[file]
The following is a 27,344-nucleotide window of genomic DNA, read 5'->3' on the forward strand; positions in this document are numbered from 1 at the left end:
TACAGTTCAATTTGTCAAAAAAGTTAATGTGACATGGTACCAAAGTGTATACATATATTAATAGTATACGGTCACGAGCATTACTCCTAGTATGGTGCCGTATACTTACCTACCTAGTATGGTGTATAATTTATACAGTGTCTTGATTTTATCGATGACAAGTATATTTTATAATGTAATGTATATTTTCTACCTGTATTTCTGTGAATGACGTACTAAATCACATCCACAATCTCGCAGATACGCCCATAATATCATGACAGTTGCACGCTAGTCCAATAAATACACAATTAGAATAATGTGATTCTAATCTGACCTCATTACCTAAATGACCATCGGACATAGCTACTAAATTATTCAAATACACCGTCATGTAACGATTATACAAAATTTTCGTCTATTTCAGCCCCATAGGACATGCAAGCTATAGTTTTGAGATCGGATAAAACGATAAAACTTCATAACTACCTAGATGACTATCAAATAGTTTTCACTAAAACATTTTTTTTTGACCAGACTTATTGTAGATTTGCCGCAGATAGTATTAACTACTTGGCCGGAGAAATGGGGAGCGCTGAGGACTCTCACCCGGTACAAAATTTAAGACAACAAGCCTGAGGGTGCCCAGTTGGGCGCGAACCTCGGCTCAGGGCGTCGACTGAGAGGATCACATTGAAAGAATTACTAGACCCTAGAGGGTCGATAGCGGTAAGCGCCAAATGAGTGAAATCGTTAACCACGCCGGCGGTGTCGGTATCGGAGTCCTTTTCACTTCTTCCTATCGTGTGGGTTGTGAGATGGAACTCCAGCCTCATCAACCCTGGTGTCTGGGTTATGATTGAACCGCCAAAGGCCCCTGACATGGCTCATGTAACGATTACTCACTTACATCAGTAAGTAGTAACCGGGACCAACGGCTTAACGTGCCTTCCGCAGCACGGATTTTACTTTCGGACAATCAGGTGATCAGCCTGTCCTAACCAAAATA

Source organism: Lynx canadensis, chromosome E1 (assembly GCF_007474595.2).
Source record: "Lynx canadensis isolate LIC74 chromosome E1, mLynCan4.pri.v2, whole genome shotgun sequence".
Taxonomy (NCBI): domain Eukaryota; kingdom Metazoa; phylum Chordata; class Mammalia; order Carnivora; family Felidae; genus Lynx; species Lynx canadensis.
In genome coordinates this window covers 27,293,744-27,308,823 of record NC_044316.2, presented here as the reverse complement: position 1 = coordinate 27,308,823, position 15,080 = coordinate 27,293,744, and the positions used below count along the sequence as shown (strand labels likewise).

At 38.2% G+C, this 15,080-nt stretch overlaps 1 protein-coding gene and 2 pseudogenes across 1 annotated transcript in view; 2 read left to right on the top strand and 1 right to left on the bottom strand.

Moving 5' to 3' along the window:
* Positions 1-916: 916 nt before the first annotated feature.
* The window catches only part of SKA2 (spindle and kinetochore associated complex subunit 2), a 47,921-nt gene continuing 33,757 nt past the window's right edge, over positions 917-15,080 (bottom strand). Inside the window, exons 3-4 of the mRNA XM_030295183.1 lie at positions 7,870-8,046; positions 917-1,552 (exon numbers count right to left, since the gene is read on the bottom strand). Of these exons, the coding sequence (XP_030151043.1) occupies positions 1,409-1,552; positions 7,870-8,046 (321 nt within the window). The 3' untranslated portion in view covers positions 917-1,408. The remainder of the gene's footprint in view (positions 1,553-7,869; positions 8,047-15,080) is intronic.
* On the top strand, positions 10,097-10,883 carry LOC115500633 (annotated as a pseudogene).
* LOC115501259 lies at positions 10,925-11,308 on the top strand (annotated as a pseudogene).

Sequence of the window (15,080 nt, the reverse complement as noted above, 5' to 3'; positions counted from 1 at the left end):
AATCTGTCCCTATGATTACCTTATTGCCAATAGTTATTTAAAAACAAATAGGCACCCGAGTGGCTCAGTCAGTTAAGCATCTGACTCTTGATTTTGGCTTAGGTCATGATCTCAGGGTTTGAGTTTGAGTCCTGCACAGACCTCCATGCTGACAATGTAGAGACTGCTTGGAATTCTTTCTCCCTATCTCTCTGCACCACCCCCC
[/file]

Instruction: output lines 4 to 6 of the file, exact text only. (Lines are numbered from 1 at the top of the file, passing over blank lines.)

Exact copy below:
Source record: "Lynx canadensis isolate LIC74 chromosome E1, mLynCan4.pri.v2, whole genome shotgun sequence".
Taxonomy (NCBI): domain Eukaryota; kingdom Metazoa; phylum Chordata; class Mammalia; order Carnivora; family Felidae; genus Lynx; species Lynx canadensis.
In genome coordinates this window covers 27,293,744-27,308,823 of record NC_044316.2, presented here as the reverse complement: position 1 = coordinate 27,308,823, position 15,080 = coordinate 27,293,744, and the positions used below count along the sequence as shown (strand labels likewise).